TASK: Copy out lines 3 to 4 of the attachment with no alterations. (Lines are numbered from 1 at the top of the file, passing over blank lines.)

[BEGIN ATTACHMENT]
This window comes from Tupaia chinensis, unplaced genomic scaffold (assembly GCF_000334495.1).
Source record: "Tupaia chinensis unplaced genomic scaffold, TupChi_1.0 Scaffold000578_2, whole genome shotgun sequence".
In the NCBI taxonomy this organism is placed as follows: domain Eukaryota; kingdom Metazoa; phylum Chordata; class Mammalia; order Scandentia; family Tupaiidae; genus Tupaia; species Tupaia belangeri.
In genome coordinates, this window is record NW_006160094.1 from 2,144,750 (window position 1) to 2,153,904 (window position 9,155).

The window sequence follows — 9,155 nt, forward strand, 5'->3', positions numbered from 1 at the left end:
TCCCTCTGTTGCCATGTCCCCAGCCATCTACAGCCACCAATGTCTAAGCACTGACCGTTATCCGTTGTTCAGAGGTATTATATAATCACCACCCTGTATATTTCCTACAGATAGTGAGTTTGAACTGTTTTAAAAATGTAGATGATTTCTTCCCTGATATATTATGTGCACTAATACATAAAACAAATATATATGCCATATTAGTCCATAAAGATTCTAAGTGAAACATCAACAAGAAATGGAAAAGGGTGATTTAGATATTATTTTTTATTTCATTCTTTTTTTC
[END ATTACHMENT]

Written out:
In the NCBI taxonomy this organism is placed as follows: domain Eukaryota; kingdom Metazoa; phylum Chordata; class Mammalia; order Scandentia; family Tupaiidae; genus Tupaia; species Tupaia belangeri.
In genome coordinates, this window is record NW_006160094.1 from 2,144,750 (window position 1) to 2,153,904 (window position 9,155).